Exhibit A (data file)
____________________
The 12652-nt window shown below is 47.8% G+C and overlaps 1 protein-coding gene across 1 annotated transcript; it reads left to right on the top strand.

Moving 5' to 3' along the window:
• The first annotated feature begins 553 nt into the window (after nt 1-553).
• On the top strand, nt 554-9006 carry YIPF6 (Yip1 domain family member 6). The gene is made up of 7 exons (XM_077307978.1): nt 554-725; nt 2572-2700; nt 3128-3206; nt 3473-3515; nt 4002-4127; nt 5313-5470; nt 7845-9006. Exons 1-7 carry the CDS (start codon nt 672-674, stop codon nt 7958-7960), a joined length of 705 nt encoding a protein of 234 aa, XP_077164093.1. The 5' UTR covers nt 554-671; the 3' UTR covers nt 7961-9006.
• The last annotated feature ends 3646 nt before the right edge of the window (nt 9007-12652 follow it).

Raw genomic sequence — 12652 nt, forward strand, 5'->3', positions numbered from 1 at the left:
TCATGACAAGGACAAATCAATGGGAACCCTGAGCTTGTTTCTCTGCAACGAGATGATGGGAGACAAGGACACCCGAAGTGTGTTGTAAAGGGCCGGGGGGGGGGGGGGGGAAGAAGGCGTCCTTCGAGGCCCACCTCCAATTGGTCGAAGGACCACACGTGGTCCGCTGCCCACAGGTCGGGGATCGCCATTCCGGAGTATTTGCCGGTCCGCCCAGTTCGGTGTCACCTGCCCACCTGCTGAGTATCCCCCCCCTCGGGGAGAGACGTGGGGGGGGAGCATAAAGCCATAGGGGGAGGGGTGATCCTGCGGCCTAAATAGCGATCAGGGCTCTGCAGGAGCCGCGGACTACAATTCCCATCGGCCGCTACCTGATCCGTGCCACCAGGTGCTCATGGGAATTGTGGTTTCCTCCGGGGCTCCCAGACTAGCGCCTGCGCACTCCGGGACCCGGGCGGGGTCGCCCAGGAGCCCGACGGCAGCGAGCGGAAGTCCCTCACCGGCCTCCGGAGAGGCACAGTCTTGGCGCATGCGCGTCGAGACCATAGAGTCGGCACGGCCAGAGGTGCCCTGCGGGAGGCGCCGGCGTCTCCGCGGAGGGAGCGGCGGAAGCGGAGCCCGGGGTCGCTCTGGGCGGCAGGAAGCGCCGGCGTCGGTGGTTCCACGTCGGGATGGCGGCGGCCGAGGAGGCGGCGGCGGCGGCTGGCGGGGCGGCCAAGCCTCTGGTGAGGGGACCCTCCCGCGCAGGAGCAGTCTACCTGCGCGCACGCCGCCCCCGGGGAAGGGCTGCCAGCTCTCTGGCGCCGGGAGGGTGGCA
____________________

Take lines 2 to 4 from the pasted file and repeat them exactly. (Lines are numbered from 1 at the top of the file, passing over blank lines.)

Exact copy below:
Moving 5' to 3' along the window:
• The first annotated feature begins 553 nt into the window (after nt 1-553).
• On the top strand, nt 554-9006 carry YIPF6 (Yip1 domain family member 6). The gene is made up of 7 exons (XM_077307978.1): nt 554-725; nt 2572-2700; nt 3128-3206; nt 3473-3515; nt 4002-4127; nt 5313-5470; nt 7845-9006. Exons 1-7 carry the CDS (start codon nt 672-674, stop codon nt 7958-7960), a joined length of 705 nt encoding a protein of 234 aa, XP_077164093.1. The 5' UTR covers nt 554-671; the 3' UTR covers nt 7961-9006.